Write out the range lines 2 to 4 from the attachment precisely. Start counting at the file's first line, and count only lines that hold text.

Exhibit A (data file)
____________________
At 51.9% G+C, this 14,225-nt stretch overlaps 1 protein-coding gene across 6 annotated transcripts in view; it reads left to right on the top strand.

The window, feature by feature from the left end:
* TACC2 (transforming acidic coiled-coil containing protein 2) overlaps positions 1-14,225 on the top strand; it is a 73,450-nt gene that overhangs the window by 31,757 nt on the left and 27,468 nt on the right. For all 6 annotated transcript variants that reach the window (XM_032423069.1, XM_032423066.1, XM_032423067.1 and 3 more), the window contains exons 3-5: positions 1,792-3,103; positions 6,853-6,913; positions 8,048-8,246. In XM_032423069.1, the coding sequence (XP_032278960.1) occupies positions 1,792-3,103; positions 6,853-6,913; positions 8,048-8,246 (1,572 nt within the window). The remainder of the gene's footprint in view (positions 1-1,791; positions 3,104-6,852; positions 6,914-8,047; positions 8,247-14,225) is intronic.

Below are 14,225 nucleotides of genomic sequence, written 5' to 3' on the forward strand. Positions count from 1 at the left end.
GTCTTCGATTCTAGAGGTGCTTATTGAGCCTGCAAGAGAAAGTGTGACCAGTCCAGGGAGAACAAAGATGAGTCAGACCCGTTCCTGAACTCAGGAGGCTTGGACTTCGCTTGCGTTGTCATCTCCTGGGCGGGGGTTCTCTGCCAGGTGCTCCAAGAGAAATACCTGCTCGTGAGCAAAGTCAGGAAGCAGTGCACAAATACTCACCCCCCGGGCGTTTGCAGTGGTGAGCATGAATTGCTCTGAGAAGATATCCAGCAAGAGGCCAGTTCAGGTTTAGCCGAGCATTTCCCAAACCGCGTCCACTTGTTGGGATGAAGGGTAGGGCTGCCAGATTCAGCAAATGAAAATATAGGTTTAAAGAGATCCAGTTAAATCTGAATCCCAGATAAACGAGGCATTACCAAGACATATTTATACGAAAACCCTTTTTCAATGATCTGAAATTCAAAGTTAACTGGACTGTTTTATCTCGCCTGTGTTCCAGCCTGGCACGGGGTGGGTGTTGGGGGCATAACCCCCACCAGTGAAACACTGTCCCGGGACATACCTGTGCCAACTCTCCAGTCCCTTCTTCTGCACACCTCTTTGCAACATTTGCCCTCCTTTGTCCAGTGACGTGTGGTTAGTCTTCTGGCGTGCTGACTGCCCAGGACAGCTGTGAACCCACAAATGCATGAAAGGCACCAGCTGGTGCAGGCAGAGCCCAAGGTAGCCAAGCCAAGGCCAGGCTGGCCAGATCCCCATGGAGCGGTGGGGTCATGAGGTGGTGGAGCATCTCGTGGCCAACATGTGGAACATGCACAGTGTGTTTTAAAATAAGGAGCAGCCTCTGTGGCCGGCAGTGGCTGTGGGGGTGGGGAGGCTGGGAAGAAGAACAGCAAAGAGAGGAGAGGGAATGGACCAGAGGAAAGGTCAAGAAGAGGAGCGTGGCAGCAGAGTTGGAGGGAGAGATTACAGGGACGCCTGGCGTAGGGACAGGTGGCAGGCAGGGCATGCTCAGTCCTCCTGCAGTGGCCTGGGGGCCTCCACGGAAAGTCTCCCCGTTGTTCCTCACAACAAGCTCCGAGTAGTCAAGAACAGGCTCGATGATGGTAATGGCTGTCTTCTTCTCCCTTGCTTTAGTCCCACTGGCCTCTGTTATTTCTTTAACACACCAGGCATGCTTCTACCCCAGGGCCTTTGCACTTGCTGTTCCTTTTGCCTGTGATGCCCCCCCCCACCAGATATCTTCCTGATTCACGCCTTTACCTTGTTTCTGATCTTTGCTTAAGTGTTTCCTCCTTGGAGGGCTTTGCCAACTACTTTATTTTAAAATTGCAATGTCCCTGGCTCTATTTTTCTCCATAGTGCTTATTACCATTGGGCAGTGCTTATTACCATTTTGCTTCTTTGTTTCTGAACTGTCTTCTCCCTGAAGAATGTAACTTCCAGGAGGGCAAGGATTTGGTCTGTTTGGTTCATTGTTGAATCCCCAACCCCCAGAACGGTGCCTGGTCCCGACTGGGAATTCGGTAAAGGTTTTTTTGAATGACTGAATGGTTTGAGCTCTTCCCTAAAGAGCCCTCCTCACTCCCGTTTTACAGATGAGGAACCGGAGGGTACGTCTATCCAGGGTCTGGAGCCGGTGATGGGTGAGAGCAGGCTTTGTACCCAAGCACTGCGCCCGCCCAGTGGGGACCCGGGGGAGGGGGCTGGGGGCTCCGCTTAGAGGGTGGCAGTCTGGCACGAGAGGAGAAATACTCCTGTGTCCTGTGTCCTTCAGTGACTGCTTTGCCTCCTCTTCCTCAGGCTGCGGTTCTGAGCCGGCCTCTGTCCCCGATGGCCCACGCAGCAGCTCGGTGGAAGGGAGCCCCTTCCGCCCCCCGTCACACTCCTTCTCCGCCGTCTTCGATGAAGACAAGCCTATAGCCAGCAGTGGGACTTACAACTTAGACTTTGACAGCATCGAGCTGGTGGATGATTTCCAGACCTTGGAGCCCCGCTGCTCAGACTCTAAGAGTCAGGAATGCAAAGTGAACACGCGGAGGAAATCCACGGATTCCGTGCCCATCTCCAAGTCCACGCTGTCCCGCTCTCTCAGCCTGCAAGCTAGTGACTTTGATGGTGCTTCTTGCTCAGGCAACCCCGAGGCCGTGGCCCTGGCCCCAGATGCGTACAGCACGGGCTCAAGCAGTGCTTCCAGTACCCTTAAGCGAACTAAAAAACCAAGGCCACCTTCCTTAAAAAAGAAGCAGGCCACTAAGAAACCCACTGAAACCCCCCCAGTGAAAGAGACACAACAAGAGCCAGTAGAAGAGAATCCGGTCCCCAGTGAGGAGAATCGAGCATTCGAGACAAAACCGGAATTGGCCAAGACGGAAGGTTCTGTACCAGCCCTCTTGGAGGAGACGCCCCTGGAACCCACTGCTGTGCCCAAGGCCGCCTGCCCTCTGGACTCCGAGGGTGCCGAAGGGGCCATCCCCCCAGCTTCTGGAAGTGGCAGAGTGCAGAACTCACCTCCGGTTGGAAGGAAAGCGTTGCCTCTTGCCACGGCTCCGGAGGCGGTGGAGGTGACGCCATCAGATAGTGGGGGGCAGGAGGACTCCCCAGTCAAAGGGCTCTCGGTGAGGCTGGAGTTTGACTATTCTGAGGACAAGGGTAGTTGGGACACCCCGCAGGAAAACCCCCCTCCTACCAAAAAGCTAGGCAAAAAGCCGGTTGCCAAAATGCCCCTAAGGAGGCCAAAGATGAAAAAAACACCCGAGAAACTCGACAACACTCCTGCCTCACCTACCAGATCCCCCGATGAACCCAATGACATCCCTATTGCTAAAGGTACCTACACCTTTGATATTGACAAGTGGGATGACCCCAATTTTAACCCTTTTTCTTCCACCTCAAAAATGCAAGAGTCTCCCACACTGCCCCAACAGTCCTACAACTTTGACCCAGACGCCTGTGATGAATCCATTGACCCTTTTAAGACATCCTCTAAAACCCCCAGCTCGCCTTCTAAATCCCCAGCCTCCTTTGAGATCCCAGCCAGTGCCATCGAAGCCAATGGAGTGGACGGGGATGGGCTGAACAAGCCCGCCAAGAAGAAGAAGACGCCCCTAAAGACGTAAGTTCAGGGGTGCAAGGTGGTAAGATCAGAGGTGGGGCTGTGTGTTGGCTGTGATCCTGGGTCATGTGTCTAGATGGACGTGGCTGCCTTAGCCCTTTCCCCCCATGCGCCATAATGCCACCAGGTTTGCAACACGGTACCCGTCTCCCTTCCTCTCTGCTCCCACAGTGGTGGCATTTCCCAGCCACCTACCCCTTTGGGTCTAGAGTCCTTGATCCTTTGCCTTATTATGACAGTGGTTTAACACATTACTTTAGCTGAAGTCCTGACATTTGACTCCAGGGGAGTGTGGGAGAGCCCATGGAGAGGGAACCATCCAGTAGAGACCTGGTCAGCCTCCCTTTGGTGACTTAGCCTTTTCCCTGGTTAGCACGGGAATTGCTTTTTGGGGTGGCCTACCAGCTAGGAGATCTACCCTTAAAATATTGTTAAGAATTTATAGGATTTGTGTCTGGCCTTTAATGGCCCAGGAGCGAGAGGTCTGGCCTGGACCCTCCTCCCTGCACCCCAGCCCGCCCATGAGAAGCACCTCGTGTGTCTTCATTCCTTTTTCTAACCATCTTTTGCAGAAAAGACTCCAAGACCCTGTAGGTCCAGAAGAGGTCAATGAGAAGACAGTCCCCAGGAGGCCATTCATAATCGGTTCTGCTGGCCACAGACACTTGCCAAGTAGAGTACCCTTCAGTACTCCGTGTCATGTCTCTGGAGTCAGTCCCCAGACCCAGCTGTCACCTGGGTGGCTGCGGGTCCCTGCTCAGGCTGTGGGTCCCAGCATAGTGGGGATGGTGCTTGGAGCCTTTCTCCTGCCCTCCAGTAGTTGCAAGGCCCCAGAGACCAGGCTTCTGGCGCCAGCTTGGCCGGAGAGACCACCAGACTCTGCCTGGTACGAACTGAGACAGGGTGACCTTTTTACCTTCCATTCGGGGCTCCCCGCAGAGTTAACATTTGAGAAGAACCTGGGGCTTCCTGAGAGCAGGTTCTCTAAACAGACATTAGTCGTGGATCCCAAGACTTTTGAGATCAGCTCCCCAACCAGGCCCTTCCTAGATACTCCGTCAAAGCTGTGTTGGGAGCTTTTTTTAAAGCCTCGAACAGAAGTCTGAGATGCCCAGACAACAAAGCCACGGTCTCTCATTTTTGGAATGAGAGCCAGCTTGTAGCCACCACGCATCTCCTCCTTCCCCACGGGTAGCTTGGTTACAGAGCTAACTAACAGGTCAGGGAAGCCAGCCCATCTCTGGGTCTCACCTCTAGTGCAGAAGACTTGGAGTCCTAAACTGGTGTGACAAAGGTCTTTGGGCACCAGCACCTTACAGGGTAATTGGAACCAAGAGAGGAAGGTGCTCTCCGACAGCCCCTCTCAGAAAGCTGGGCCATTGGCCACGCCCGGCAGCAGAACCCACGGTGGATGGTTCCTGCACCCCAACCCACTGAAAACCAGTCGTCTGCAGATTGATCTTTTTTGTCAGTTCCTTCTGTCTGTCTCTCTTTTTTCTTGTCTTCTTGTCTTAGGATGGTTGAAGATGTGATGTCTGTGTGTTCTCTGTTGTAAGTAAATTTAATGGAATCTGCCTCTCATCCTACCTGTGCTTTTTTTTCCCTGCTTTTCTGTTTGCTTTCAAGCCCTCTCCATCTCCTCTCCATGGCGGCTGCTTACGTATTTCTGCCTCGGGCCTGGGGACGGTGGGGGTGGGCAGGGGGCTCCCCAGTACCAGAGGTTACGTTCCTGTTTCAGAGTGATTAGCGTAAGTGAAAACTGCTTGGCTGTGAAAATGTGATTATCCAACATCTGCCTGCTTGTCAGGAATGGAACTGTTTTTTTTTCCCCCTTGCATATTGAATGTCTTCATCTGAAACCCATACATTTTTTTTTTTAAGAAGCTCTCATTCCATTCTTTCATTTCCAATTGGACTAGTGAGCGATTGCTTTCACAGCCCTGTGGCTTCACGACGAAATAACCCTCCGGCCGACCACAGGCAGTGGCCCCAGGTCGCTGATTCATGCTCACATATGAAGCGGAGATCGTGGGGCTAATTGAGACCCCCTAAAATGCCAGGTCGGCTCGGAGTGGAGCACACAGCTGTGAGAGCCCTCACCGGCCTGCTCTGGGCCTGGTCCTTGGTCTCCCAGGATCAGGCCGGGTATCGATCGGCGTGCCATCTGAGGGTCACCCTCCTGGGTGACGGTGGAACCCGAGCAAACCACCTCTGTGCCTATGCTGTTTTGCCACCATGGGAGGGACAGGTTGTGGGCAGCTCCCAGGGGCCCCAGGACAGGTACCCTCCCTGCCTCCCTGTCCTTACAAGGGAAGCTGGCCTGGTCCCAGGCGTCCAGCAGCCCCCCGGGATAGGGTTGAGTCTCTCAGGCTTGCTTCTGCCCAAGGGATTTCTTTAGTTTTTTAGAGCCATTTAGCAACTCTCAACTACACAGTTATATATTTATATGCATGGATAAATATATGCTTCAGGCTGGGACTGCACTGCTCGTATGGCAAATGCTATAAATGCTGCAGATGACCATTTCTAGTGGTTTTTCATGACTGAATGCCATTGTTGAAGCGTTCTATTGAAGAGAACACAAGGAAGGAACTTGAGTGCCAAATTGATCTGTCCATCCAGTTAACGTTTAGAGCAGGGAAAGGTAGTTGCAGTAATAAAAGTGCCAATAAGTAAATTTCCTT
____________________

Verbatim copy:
The window, feature by feature from the left end:
* TACC2 (transforming acidic coiled-coil containing protein 2) overlaps positions 1-14,225 on the top strand; it is a 73,450-nt gene that overhangs the window by 31,757 nt on the left and 27,468 nt on the right. For all 6 annotated transcript variants that reach the window (XM_032423069.1, XM_032423066.1, XM_032423067.1 and 3 more), the window contains exons 3-5: positions 1,792-3,103; positions 6,853-6,913; positions 8,048-8,246. In XM_032423069.1, the coding sequence (XP_032278960.1) occupies positions 1,792-3,103; positions 6,853-6,913; positions 8,048-8,246 (1,572 nt within the window). The remainder of the gene's footprint in view (positions 1-1,791; positions 3,104-6,852; positions 6,914-8,047; positions 8,247-14,225) is intronic.

Below are 14,225 nucleotides of genomic sequence, written 5' to 3' on the forward strand. Positions count from 1 at the left end.